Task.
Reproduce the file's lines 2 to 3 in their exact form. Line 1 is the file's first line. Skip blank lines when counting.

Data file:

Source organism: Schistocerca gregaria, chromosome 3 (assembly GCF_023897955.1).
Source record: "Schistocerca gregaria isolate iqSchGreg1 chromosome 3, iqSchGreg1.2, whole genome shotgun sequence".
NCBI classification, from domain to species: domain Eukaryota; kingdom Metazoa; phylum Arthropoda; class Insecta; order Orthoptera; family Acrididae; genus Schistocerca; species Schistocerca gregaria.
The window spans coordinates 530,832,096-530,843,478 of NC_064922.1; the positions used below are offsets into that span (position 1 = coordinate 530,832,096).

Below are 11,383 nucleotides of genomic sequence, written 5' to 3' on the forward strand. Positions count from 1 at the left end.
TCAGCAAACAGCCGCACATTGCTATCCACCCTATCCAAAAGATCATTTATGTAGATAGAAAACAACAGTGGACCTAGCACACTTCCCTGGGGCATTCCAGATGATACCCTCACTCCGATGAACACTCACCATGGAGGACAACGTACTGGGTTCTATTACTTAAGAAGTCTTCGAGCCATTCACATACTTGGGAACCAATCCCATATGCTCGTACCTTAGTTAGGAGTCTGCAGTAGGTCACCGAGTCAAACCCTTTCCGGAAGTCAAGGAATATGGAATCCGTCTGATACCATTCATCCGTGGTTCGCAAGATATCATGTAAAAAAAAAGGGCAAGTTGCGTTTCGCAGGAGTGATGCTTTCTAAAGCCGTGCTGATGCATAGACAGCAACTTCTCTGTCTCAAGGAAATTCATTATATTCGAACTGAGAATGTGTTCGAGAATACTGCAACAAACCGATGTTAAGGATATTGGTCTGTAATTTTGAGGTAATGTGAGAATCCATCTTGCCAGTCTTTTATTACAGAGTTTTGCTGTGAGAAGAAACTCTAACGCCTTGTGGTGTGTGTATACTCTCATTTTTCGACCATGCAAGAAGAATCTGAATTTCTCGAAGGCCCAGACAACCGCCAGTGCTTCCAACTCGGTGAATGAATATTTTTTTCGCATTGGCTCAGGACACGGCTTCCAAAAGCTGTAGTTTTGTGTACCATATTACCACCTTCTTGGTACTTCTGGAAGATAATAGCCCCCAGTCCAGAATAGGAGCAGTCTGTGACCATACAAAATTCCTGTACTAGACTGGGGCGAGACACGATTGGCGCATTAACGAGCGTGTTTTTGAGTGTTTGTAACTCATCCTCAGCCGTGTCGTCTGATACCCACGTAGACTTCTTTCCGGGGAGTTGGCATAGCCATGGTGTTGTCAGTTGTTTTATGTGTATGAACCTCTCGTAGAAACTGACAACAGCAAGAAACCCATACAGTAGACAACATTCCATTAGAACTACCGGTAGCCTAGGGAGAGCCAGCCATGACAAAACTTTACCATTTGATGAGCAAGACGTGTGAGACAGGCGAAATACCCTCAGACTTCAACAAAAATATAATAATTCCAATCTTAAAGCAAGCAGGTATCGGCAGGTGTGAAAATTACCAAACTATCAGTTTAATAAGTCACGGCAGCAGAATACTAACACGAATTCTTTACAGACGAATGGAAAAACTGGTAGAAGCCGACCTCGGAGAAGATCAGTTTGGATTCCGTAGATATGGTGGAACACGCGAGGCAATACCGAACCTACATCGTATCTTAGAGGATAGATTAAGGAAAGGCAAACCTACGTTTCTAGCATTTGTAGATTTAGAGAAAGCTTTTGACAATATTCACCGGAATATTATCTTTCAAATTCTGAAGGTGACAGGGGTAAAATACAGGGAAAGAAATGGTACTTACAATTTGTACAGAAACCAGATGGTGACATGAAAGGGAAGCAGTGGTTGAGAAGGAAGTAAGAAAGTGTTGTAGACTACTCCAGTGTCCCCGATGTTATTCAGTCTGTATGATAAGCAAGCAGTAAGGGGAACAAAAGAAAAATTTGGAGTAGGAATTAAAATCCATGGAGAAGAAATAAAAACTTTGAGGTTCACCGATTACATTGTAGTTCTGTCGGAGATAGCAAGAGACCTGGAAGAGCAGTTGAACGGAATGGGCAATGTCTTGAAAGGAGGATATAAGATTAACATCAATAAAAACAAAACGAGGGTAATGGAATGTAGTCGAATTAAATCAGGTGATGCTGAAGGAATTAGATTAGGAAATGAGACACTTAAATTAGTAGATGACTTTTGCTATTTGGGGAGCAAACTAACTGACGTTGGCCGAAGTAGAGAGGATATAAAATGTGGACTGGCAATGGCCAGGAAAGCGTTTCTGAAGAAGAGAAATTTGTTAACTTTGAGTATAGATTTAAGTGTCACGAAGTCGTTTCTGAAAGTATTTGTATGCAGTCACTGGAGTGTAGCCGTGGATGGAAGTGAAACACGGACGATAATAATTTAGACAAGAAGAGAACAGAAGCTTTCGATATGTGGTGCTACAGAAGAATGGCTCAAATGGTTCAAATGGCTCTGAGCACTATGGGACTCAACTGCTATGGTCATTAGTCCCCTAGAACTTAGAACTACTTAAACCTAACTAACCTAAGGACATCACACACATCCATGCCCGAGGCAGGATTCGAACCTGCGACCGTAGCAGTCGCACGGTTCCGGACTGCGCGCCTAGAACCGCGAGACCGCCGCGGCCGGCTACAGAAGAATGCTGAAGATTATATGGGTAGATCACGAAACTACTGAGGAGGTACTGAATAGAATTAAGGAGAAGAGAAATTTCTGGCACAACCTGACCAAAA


Source record: "Schistocerca gregaria isolate iqSchGreg1 chromosome 3, iqSchGreg1.2, whole genome shotgun sequence".
NCBI classification, from domain to species: domain Eukaryota; kingdom Metazoa; phylum Arthropoda; class Insecta; order Orthoptera; family Acrididae; genus Schistocerca; species Schistocerca gregaria.